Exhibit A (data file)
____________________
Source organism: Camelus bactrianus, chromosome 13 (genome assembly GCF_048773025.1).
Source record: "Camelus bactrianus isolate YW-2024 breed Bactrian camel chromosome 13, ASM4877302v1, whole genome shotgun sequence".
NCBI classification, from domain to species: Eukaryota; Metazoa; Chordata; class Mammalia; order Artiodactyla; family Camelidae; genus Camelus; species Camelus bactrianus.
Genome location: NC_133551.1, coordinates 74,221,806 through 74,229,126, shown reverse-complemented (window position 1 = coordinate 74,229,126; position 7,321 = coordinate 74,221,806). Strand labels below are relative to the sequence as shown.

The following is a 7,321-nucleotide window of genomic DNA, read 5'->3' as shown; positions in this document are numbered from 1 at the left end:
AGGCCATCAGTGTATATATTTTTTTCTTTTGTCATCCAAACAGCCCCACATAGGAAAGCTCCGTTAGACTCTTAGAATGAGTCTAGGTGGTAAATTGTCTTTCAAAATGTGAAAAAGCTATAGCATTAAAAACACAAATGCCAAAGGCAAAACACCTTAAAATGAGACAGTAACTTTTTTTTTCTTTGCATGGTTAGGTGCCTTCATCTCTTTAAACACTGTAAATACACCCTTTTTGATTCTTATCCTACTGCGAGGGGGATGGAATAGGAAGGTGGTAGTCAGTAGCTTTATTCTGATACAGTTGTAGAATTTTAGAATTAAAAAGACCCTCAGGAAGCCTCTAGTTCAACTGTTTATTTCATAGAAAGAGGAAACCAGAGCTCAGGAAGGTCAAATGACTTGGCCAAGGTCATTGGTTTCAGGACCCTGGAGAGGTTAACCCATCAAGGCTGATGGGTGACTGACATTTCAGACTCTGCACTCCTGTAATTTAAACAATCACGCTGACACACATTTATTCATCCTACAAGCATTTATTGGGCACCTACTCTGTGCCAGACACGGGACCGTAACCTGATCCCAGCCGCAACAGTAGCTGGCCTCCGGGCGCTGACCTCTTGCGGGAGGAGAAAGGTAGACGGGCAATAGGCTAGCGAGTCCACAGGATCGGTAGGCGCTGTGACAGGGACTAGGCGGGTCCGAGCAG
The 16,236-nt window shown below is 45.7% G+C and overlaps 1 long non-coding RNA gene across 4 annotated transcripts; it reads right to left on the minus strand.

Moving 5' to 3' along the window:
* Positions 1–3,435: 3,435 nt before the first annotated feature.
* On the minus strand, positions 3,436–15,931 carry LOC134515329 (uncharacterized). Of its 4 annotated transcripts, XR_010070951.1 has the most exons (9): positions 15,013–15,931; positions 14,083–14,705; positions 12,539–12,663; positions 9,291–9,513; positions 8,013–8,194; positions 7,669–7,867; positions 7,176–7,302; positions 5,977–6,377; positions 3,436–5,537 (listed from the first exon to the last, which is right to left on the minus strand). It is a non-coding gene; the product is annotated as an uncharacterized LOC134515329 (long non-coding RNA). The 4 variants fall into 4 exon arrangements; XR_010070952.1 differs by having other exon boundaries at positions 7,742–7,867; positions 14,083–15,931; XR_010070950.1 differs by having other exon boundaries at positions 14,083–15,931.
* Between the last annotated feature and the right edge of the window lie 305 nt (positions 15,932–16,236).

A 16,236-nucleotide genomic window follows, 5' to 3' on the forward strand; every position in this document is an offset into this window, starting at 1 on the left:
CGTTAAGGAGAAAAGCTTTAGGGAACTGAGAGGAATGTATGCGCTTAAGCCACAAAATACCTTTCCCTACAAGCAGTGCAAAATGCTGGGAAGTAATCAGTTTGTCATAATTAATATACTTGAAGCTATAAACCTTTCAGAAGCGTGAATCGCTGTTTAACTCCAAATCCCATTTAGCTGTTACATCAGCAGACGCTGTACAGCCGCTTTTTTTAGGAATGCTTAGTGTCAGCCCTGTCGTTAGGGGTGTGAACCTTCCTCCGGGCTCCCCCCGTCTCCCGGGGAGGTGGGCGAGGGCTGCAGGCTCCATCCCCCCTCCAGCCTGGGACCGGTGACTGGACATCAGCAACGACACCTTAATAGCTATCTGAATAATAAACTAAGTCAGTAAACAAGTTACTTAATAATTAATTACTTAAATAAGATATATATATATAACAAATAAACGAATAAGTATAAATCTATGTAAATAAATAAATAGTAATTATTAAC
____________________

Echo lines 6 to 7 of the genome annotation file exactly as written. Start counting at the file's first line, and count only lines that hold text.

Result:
AGGCCATCAGTGTATATATTTTTTTCTTTTGTCATCCAAACAGCCCCACATAGGAAAGCTCCGTTAGACTCTTAGAATGAGTCTAGGTGGTAAATTGTCTTTCAAAATGTGAAAAAGCTATAGCATTAAAAACACAAATGCCAAAGGCAAAACACCTTAAAATGAGACAGTAACTTTTTTTTTCTTTGCATGGTTAGGTGCCTTCATCTCTTTAAACACTGTAAATACACCCTTTTTGATTCTTATCCTACTGCGAGGGGGATGGAATAGGAAGGTGGTAGTCAGTAGCTTTATTCTGATACAGTTGTAGAATTTTAGAATTAAAAAGACCCTCAGGAAGCCTCTAGTTCAACTGTTTATTTCATAGAAAGAGGAAACCAGAGCTCAGGAAGGTCAAATGACTTGGCCAAGGTCATTGGTTTCAGGACCCTGGAGAGGTTAACCCATCAAGGCTGATGGGTGACTGACATTTCAGACTCTGCACTCCTGTAATTTAAACAATCACGCTGACACACATTTATTCATCCTACAAGCATTTATTGGGCACCTACTCTGTGCCAGACACGGGACCGTAACCTGATCCCAGCCGCAACAGTAGCTGGCCTCCGGGCGCTGACCTCTTGCGGGAGGAGAAAGGTAGACGGGCAATAGGCTAGCGAGTCCACAGGATCGGTAGGCGCTGTGACAGGGACTAGGCGGGTCCGAGCAG
The 16,236-nt window shown below is 45.7% G+C and overlaps 1 long non-coding RNA gene across 4 annotated transcripts; it reads right to left on the minus strand.